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Weight Lifting and Blood Pressure

Q: I've heard weight training can lower your blood pressure. Do you have any specific exercises to recommend?

A: The February 2007 issue of Hypertension reported that weight training may help lower resting blood pressure by small amounts. That's what happened in a study in which participants did progressive resistance training from two to five times a week.

Combining strength training and aerobic exercise can be an effective means of improving blood pressure readings, but you must consult with your doctor before beginning any exercise and/or weight-lifting program. Strength training is not recommended for people with uncontrolled blood pressure, irregular heartbeats, and untreated heart disease. The American Heart Association recommends healthy adults between the ages of 18 and 65 years need moderate-intensity aerobic physical activity for a minimum of 30 minutes a day, five days a week. In addition, every adult should perform activities that maintain or increase muscular strength and endurance at least two days a week.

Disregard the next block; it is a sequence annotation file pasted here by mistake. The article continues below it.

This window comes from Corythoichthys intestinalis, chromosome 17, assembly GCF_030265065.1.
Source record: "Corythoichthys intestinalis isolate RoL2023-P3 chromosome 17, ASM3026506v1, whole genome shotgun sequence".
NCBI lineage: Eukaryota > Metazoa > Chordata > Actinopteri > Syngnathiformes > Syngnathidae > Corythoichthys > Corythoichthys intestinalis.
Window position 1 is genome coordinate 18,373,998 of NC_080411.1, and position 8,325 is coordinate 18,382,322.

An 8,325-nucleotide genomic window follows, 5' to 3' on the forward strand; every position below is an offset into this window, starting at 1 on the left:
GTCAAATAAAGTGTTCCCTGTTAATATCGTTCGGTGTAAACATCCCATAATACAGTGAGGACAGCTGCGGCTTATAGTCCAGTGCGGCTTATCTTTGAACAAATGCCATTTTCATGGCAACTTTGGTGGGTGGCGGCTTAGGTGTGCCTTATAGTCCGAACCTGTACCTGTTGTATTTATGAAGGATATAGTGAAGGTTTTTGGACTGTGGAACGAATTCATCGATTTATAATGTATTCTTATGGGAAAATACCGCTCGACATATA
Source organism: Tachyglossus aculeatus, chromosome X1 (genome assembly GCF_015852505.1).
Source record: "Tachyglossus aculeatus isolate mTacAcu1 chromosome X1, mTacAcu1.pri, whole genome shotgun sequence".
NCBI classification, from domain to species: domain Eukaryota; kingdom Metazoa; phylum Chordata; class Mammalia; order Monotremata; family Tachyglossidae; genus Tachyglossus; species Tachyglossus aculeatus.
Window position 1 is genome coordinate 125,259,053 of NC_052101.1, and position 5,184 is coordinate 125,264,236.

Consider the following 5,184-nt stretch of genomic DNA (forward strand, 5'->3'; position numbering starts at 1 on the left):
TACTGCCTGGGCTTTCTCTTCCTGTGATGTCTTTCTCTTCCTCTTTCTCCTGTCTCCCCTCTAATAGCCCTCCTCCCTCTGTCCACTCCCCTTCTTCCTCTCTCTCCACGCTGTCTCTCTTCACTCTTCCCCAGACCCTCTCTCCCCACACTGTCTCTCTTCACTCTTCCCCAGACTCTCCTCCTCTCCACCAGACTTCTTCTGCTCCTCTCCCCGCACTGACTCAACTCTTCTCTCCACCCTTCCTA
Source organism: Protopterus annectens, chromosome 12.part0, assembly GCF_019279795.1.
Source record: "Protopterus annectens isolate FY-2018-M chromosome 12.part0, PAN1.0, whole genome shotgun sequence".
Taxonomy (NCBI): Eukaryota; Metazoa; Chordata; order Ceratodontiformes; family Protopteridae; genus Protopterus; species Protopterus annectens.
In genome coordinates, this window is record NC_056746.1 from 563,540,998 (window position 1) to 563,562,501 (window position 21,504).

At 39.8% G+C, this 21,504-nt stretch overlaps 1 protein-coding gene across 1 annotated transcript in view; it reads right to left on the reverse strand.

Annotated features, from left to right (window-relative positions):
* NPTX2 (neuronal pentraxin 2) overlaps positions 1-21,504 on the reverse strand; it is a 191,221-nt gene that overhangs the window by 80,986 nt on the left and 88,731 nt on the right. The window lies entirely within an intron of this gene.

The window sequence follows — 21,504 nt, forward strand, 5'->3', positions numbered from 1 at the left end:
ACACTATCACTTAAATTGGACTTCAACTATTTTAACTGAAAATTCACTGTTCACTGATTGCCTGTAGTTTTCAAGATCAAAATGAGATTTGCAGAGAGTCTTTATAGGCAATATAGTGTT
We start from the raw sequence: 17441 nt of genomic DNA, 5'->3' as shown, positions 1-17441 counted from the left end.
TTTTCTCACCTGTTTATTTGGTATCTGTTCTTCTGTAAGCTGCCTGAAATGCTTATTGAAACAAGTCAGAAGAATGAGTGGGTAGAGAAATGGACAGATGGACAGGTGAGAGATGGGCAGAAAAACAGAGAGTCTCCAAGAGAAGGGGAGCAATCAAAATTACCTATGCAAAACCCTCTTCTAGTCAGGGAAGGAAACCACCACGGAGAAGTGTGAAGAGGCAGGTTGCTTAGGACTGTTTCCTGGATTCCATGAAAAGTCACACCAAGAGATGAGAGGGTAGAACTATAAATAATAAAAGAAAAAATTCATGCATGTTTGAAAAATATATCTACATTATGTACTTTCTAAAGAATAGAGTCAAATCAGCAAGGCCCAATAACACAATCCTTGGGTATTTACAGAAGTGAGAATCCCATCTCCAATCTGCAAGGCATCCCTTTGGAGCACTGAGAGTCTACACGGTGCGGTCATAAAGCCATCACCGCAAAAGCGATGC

Jennifer H. Mieres, M.D., is director of nuclear cardiology and associate professor of clinical medicine at New York University. She's also a spokeswoman for the American Heart Association.

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